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Cadbury Malaysia halal saga

Cadbury finally was able to breathe a sign of relief following the official recognition by JAKIM that the two variants of its chocolates are halal. The health ministry first announced two samples of Cadbury chocolates contained traces of porcine DNA after much speculation on the social media. Now, we know that it was a health officer who leaked the preliminary report on Instagram. An investigation is being carried out by the ministry against the person who jumped the gun.

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We also being told the test was carried out by a lab that is not accredited and there may be possible contamination of the initial samples tested by the health ministry as they do not come from the factory. I wonder if the lab officer had eaten bak kut teh and forgotten to wash his hands before handling the Cadbury chocolate. Even if the chocolates were bought from the market, the content should be the same as those coming straight from the factory because their packaging should be intact.

Nestle Malaysia

What we see from this Cadbury halal saga is once the news broke out, multinationals quickly issued notices on their websites/social media pages to assure their consumers of their product halal status. Nestle Malaysia issued the notice on 26 May 2014, followed by McDonald’s the next day on 27 May 2014.

Muslim Consumers Association of Malaysia (PPIM) boycotting Cadbury

Malaysian Muslim groups reacted strongly with calls for “jihad” on Cadbury and “boycotting” all Cadbury products. According to another group Perkasa, “they [Cadbury] have betrayed us Muslims by putting ‘haram’ elements through the foods we consume in our body, to weaken us Muslims,” said Perkasa Selangor chief Abu Bakar Yahya. There were even calls by certain people of the need blood transfusion to replace blood to cleanse one’s blood due to the consumption of the tainted Cadbury products. Cadbury was called on by the Allied Coordinating Committee of Islamic NGO to pay for blood transfusions.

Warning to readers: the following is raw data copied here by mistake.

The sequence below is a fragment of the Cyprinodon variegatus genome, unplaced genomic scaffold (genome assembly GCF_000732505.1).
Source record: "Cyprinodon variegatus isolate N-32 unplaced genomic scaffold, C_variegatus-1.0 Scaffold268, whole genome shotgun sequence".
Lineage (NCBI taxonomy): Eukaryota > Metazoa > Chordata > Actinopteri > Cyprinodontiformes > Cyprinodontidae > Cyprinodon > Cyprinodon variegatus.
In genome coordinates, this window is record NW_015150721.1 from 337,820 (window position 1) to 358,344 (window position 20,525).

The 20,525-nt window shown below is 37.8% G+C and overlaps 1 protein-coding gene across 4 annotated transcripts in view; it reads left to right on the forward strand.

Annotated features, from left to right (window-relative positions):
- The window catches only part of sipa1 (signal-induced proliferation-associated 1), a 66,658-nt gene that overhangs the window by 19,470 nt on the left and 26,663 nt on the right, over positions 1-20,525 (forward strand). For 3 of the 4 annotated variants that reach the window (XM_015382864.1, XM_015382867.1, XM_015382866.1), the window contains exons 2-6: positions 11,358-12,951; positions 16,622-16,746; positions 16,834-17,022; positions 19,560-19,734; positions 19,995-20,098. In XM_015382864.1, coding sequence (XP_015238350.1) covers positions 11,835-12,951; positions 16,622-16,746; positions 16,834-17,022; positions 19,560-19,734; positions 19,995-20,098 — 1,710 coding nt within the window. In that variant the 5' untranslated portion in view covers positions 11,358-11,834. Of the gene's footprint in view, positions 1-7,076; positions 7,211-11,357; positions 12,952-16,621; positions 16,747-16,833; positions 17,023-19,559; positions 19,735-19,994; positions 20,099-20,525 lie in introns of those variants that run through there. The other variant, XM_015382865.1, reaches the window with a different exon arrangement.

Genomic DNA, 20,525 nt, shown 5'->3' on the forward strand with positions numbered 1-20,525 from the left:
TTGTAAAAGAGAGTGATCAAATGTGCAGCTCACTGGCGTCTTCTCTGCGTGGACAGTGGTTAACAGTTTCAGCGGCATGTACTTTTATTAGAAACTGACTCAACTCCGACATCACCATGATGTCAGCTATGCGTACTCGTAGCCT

Bourbon Cookie not halal

Strangely, a similar event happened in Indonesia as the Cadbury saga unraveled. A consumer broke the news on social media on 18 March 2014 that Indomaret, one of the biggest minimarket chains in Indonesia, was selling non-halal Bourbon Cookie from Japan. The retailer had recalled the product and said it was only sold in 30 out of 9,400 stores. Indomaret explained on 23 May 2014 the cookie manufacturer had changed the ingredients without notifying the importer. The National Drug and Food Control Agency (BPOM) finally issued a total recall of all the affected products on 29 May 2014.

Unlike their Malaysian counterparts, Indonesian consumers did not react drastically probably because the product was not popular and few consumers had eaten it. There were surprisingly little or no backlash against Indomaret with calls for Jihad against the minimarket chain for selling the non-halal biscuit. The contrasting responses in Indonesia and Malaysia show religious bigotry and extremism in Malaysia have reached a dangerous level.

Companies operating in Malaysia have to ensure their halal-certified products remain halal as consumer backlash can be very severe.


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